In a systematic review and meta-analysis published in PLoS One, behavioral therapy combined with stimulants was shown to be more efficacious and tolerable than other treatments for attention deficit/hyperactivity disorder (ADHD).
A total of 190 randomized trials (N=26,114) that evaluated pharmacological, psychological, and complementary and alternative treatments for ADHD were evaluated. Efficacy and acceptability were analyzed by therapy class and individually using random-effects Bayesian network meta-analyses.
Behavioral therapy alone (odds ratio [OR] 2.97; very low-quality evidence), behavioral therapy in combination with stimulants (OR 13.62), stimulants alone (OR 6.21), and non-stimulants alone (OR 3.95) were all more efficacious than placebo.
Behavioral therapy alone (OR 0.58), behavioral therapy in combination with stimulants (OR 0.37), and stimulants alone (OR 0.67) appeared to have the best acceptability with reduced chance of discontinuation compared with placebo.
Compared with placebo, methylphenidate (OR 5.26), amphetamine (OR 7.45), atomoxetine (OR 3.63), guanfacine (OR 3.29), and clonidine (OR 3.96) appeared more efficacious. Methylphenidate (OR 0.59) and amphetamine (OR 0.78) had better acceptability profiles than placebo and atomoxetine (OR 0.85).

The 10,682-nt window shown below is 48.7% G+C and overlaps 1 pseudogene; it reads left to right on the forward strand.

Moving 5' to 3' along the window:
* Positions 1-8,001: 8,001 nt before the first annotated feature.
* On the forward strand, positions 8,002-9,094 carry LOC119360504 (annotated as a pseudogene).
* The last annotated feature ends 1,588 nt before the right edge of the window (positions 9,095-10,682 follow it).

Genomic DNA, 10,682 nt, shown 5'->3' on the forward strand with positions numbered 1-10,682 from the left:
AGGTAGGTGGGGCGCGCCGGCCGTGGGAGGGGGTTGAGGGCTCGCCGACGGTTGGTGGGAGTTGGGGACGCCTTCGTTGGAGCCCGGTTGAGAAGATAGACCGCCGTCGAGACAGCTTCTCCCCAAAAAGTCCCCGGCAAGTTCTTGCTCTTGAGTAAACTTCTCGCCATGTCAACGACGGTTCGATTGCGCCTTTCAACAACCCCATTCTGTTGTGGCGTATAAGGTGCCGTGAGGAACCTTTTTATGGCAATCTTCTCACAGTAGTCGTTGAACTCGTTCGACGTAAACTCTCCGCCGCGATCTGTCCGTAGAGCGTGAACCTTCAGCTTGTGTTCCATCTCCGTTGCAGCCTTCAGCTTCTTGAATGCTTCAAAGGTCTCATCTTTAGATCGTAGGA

Evidence in the study was primarily of low or very low quality.
Based on limited evidence, the researchers concluded that cognitive training, neurofeedback, antipsychotics, and complementary and alternative medicine were not more efficacious or acceptable than placebo.
In conclusion, the study investigators wrote that “although the quality of evidence is not strong, clinical differences may exist between the pharmacological and non-pharmacological treatments commonly used for the management of ADHD. Behavioral therapy and pharmacological treatment may improve the symptoms of ADHD and global functioning in the short-term.”
Catalá-López F, Hutton B, Núñez-Beltrán A, et al. The pharmacological and non-pharmacological treatment of attention deficit hyperactivity disorder in children and adolescents: a systematic review with network meta-analyses of randomised trials. PLoS One. 2017;12(7):e0180355.